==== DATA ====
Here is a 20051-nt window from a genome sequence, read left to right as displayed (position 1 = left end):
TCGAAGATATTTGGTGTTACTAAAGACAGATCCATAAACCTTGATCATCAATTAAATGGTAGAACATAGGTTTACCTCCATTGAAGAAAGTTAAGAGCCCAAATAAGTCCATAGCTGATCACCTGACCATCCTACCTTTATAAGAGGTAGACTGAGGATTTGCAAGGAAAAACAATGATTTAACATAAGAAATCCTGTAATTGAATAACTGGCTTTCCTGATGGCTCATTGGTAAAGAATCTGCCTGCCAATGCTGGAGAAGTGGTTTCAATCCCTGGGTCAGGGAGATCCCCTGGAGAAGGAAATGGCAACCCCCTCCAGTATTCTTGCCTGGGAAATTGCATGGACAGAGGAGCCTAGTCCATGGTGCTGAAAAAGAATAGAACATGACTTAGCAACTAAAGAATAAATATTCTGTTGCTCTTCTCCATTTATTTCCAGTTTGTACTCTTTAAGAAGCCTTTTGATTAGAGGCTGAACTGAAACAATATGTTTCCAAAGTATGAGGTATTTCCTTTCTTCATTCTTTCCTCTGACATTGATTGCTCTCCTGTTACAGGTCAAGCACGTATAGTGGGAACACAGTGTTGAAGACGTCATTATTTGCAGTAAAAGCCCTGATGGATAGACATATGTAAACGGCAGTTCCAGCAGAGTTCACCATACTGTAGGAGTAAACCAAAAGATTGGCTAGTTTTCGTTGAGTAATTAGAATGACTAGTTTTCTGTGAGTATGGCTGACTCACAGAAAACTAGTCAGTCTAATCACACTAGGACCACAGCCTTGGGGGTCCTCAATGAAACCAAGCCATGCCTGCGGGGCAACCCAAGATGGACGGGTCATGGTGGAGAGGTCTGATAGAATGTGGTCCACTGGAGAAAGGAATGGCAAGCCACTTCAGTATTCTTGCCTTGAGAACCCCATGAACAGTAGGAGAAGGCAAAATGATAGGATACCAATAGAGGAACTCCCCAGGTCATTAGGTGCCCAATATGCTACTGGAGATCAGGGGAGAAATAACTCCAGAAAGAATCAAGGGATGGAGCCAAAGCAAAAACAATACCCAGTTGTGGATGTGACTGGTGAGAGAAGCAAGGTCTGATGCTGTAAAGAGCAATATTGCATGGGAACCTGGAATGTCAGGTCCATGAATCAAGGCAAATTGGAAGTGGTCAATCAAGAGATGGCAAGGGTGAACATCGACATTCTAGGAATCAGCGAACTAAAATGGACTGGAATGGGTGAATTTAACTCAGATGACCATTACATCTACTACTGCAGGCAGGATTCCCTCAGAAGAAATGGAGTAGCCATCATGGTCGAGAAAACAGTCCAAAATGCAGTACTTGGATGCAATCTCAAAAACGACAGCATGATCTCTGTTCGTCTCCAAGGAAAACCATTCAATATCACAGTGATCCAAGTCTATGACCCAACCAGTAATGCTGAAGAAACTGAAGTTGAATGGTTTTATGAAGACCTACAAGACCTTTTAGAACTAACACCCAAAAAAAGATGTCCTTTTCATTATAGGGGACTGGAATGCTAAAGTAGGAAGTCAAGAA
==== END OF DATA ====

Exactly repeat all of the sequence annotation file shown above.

Here is a 20051-nt window from a genome sequence, read left to right as displayed (position 1 = left end):
TCGAAGATATTTGGTGTTACTAAAGACAGATCCATAAACCTTGATCATCAATTAAATGGTAGAACATAGGTTTACCTCCATTGAAGAAAGTTAAGAGCCCAAATAAGTCCATAGCTGATCACCTGACCATCCTACCTTTATAAGAGGTAGACTGAGGATTTGCAAGGAAAAACAATGATTTAACATAAGAAATCCTGTAATTGAATAACTGGCTTTCCTGATGGCTCATTGGTAAAGAATCTGCCTGCCAATGCTGGAGAAGTGGTTTCAATCCCTGGGTCAGGGAGATCCCCTGGAGAAGGAAATGGCAACCCCCTCCAGTATTCTTGCCTGGGAAATTGCATGGACAGAGGAGCCTAGTCCATGGTGCTGAAAAAGAATAGAACATGACTTAGCAACTAAAGAATAAATATTCTGTTGCTCTTCTCCATTTATTTCCAGTTTGTACTCTTTAAGAAGCCTTTTGATTAGAGGCTGAACTGAAACAATATGTTTCCAAAGTATGAGGTATTTCCTTTCTTCATTCTTTCCTCTGACATTGATTGCTCTCCTGTTACAGGTCAAGCACGTATAGTGGGAACACAGTGTTGAAGACGTCATTATTTGCAGTAAAAGCCCTGATGGATAGACATATGTAAACGGCAGTTCCAGCAGAGTTCACCATACTGTAGGAGTAAACCAAAAGATTGGCTAGTTTTCGTTGAGTAATTAGAATGACTAGTTTTCTGTGAGTATGGCTGACTCACAGAAAACTAGTCAGTCTAATCACACTAGGACCACAGCCTTGGGGGTCCTCAATGAAACCAAGCCATGCCTGCGGGGCAACCCAAGATGGACGGGTCATGGTGGAGAGGTCTGATAGAATGTGGTCCACTGGAGAAAGGAATGGCAAGCCACTTCAGTATTCTTGCCTTGAGAACCCCATGAACAGTAGGAGAAGGCAAAATGATAGGATACCAATAGAGGAACTCCCCAGGTCATTAGGTGCCCAATATGCTACTGGAGATCAGGGGAGAAATAACTCCAGAAAGAATCAAGGGATGGAGCCAAAGCAAAAACAATACCCAGTTGTGGATGTGACTGGTGAGAGAAGCAAGGTCTGATGCTGTAAAGAGCAATATTGCATGGGAACCTGGAATGTCAGGTCCATGAATCAAGGCAAATTGGAAGTGGTCAATCAAGAGATGGCAAGGGTGAACATCGACATTCTAGGAATCAGCGAACTAAAATGGACTGGAATGGGTGAATTTAACTCAGATGACCATTACATCTACTACTGCAGGCAGGATTCCCTCAGAAGAAATGGAGTAGCCATCATGGTCGAGAAAACAGTCCAAAATGCAGTACTTGGATGCAATCTCAAAAACGACAGCATGATCTCTGTTCGTCTCCAAGGAAAACCATTCAATATCACAGTGATCCAAGTCTATGACCCAACCAGTAATGCTGAAGAAACTGAAGTTGAATGGTTTTATGAAGACCTACAAGACCTTTTAGAACTAACACCCAAAAAAAGATGTCCTTTTCATTATAGGGGACTGGAATGCTAAAGTAGGAAGTCAAGAA